Next week sees the arrival of Norfolk Wildlife Trust’s Cley Calling Festival taking place at NWT Cley Marshes wetland nature reserve. It runs from Thursday 15 September to Sunday 18 September. The festival’s theme this year is freshwater ecosystems.
Four days of events will celebrate Norfolk’s wet landscapes. It will explore some of the threats these wildlife habitats face and take a look at how conservationists are helping to recover and improve them.
The festival will be held at the Norfolk Wildlife Trust’s Simon Aspinall Wildlife Education and Visitors’ Centre at NWT Cley Marshes nature reserve. The events will run from Thursday 15 September to Sunday 18 September, with an extended art exhibition from 7 September to 5 October.
Activities and family fun
Cley Calling: Our Watery World features art, writing, crafts and photography. It is also a chance to enjoy family fun inspired by the natural world and the clean freshwater we all rely upon. Included are illustrated talks, guided walks and discovery events such as pond dipping.
Highlights of the programme are as follows:
Thursday: During its opening evening, NWT ambassador, Nick Acheson, will be in conversation with naturalist and author Amy-Jane Beer. They will be discussing the nature of rivers, her adventures and personal connections with them.
Friday: NWT have organised a walk through the North Norfolk coastal landscape with local author and naturalist, David North. During the evening, RSPB Haweswater site manager Lee Schofield, will talk about his book Wild Fell. It gives a personal account of a decade of work to breathe life back into 3,000 hectares of moorland, mountain, meadow and stream in the Lake District National Park.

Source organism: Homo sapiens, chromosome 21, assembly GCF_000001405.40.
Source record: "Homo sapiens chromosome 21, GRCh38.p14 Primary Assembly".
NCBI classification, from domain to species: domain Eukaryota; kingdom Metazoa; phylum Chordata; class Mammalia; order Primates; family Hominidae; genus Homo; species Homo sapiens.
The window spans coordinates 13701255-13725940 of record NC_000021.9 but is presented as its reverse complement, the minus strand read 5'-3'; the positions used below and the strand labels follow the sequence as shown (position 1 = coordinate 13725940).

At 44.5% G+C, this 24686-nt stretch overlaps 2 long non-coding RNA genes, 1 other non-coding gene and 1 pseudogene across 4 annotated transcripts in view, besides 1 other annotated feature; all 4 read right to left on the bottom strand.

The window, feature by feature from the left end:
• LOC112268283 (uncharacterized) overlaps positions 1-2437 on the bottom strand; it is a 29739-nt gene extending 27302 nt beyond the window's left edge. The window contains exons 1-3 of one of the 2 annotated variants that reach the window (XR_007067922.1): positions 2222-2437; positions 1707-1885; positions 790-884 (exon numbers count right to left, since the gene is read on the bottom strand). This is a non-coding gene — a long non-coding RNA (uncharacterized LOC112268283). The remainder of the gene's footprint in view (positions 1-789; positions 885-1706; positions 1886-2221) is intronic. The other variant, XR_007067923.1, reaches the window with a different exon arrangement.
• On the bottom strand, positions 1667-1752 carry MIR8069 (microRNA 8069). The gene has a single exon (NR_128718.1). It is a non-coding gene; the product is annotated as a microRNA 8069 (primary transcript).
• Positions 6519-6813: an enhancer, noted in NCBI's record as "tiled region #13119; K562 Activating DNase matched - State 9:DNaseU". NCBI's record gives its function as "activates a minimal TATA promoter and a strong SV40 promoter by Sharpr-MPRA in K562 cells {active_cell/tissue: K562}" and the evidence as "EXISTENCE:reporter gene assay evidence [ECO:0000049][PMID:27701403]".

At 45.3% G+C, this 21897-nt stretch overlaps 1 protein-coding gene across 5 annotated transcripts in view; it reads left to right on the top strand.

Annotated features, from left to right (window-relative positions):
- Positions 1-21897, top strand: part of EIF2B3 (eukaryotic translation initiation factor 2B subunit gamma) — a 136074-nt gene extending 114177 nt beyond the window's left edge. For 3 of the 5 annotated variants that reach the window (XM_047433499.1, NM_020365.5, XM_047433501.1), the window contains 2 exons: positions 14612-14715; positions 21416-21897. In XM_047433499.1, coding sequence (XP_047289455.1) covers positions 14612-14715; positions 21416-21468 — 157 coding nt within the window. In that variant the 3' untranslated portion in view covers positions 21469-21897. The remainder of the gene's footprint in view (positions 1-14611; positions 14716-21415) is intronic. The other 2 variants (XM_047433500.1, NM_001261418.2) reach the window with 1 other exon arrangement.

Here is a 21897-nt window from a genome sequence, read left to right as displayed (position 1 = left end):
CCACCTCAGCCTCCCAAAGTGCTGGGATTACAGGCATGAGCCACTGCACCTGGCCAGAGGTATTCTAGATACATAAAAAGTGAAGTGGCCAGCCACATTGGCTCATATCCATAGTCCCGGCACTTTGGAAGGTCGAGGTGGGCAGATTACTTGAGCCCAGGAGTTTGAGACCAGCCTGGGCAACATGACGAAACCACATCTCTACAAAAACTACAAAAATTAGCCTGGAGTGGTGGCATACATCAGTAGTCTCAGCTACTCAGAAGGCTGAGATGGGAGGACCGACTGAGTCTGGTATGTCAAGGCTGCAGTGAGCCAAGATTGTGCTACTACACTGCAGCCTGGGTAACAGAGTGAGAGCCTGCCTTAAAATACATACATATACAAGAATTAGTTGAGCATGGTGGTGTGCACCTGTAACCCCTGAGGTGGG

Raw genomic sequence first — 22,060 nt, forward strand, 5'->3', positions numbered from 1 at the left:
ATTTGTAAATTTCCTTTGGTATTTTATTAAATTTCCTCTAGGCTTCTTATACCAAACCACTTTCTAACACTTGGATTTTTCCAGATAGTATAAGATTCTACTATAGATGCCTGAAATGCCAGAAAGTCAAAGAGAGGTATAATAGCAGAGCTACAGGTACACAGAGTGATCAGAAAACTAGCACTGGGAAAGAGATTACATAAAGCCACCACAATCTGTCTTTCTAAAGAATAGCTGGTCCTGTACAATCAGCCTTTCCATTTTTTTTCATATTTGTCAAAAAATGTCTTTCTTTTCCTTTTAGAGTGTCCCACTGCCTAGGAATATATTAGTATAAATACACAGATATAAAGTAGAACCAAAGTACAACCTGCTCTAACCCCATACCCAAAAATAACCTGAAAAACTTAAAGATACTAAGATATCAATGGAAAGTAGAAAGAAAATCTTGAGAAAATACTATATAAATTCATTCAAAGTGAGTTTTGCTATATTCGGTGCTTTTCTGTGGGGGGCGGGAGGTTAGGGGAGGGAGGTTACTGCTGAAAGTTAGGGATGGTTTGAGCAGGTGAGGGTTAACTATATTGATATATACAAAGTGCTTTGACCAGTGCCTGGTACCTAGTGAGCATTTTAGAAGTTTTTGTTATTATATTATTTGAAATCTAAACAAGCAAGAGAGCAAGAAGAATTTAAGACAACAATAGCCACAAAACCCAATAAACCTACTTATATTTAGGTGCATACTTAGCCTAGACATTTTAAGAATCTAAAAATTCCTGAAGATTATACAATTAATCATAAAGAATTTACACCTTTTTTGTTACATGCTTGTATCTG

The ‘Big Beach Clean-Up’
Saturday: Budding wordsmiths are invited to join poet James McDermott for a day workshop. It explores ‘Feeling Unnatural in Nature’. Participants will learn tools and techniques to re-see the natural world through the written word and explore how the natural world is for everybody to enjoy. Also on Saturday, there will be a chance to take part in NWT’s ‘Big Beach Clean Up’ . Participants will discover Fantastic Mini-beasts during pond-dipping adventures along the reserve’s dykes and around its pools and ponds.
Freshwater is vital for many of Norfolk’s habitats. Clare Whitelegg, NWT’s Cley Engagement Officer says it’s “increasingly burdened by multiple threats. These include pollution, climate change and water abstraction.” She adds: “Many of the species that rely on freshwater habitats are often the most threatened.”
Sunday: Cley Calling concludes with artist Alice Lee leading a workshop. The crafty event will suit all ages and skill levels. Alice will be helping participants colour her bird designs and make their own bird mobile to take home.
Free art exhibition
Throughout the festival there is also an opportunity to view a free art exhibition. It explores the threat of climate change in relation to the birds found at Cley. From 7 September – 5 October works by painter and textile artist Celia Ward are on display. On the Thursday afternoon of Cley Calling Festival, Celia will be conducting an illustrated talk. She’ll be examining the methods contemporary artists use to explain climate change.
The intention at this year’s Cley Calling is to focus on the beauty and importance of wetland habitats. Norfolk Wildlife Trust is the first and oldest of the Wildlife Trusts, established in 1926 with the acquisition of Cley Marshes on the North Norfolk coast.
The festival will take place at the NWT Cley Marshes Visitor Centre, NR25 7SA. For the full festival programme and to book tickets at various prices, visit: www.cleycalling.com